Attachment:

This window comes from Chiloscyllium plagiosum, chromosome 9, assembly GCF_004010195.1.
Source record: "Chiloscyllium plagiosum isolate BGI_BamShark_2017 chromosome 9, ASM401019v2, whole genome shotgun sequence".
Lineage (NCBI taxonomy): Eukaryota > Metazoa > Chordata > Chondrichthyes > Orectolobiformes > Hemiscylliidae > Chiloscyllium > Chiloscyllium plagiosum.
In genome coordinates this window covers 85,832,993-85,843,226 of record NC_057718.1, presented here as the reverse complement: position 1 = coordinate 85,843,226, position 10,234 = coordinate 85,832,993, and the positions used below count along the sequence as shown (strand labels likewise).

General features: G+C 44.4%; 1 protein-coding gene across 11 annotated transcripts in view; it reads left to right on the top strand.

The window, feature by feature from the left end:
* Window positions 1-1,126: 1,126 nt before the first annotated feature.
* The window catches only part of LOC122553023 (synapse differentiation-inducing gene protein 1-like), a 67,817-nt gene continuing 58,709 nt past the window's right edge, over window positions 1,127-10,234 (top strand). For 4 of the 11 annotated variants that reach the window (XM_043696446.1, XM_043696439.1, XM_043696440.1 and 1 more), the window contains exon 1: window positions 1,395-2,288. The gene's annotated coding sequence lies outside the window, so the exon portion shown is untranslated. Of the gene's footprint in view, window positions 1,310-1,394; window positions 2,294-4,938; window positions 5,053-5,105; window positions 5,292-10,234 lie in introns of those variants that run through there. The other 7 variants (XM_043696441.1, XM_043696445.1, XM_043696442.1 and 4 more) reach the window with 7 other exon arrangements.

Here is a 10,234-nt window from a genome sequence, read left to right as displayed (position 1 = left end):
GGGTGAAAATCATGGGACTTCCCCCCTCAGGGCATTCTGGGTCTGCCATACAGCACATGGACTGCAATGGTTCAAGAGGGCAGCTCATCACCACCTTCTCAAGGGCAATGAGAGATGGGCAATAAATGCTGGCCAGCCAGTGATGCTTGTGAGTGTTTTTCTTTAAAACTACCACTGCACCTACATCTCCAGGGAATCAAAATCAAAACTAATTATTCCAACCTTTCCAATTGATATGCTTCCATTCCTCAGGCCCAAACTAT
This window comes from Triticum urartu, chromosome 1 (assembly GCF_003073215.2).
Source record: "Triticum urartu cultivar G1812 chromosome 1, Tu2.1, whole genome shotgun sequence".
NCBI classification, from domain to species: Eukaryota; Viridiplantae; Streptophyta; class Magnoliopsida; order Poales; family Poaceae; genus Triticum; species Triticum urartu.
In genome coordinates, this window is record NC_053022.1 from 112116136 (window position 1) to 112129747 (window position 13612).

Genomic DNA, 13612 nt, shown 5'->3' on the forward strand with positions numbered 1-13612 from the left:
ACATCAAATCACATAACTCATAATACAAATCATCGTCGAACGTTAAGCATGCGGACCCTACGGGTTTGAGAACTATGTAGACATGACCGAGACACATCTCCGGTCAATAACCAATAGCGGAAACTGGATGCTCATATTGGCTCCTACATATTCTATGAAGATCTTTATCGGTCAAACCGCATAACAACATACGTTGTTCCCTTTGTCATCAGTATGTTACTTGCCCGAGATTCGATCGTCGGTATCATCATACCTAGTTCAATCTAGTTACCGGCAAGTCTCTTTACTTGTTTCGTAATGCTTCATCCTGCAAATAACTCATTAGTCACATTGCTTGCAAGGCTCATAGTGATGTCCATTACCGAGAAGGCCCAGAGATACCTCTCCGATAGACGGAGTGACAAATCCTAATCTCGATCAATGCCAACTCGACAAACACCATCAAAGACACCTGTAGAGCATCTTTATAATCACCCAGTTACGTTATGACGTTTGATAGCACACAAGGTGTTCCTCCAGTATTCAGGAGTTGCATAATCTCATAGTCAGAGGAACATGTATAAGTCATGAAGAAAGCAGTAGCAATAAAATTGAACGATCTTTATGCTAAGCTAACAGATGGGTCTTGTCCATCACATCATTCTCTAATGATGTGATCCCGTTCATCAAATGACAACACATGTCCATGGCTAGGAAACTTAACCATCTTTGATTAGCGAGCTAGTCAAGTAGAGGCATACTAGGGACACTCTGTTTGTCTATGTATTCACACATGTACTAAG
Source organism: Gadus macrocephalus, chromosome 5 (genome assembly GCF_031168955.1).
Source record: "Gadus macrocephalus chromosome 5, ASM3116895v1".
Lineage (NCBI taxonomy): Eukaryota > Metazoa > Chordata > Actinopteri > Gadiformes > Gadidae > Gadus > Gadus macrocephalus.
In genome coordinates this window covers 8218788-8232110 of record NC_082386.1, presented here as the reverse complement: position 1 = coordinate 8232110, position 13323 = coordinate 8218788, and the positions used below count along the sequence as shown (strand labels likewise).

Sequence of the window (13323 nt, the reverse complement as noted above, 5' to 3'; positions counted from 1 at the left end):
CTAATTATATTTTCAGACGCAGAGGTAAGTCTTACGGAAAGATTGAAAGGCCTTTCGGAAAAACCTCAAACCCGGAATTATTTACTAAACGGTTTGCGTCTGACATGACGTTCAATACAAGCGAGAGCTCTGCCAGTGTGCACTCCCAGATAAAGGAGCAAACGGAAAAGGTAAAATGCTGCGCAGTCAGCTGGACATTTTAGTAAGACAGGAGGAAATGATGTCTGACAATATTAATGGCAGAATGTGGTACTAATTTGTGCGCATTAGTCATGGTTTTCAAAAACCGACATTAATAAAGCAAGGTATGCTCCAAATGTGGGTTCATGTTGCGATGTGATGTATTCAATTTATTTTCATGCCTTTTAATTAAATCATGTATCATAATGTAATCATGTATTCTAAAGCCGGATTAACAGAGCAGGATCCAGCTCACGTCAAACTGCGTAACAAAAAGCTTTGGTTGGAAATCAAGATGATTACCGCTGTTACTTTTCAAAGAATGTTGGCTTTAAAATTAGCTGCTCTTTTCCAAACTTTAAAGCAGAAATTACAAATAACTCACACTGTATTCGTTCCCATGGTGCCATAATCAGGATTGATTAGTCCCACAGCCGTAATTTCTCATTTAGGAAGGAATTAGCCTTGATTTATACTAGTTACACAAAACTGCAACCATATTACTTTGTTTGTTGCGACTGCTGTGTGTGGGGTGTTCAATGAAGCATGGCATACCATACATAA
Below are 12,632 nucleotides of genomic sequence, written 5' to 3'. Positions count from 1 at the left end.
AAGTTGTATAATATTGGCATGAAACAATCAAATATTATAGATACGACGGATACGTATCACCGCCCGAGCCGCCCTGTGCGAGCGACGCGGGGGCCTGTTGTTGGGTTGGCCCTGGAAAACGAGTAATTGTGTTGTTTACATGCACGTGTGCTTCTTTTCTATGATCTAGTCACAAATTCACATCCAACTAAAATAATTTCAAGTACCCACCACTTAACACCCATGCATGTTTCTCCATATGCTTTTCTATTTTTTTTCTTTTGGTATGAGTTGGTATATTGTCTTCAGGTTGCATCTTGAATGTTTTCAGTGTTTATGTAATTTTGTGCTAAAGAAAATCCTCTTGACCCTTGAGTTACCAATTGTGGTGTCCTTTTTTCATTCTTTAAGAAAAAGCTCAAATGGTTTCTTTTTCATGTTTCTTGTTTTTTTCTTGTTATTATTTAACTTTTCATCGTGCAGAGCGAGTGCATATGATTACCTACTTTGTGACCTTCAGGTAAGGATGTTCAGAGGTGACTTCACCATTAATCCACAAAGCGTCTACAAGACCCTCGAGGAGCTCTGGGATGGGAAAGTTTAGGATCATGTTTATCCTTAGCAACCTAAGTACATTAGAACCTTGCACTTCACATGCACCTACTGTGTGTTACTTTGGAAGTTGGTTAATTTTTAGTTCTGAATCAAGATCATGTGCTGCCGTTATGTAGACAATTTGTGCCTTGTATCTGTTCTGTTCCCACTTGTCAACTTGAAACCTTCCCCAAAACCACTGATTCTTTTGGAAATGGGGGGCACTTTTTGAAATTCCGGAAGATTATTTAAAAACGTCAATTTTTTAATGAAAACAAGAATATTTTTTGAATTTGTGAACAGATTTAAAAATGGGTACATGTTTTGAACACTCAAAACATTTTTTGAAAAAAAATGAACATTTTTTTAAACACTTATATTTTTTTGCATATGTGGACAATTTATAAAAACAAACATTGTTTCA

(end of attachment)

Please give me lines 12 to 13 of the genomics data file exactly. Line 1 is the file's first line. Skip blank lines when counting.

Source record: "Triticum urartu cultivar G1812 chromosome 1, Tu2.1, whole genome shotgun sequence".
NCBI classification, from domain to species: Eukaryota; Viridiplantae; Streptophyta; class Magnoliopsida; order Poales; family Poaceae; genus Triticum; species Triticum urartu.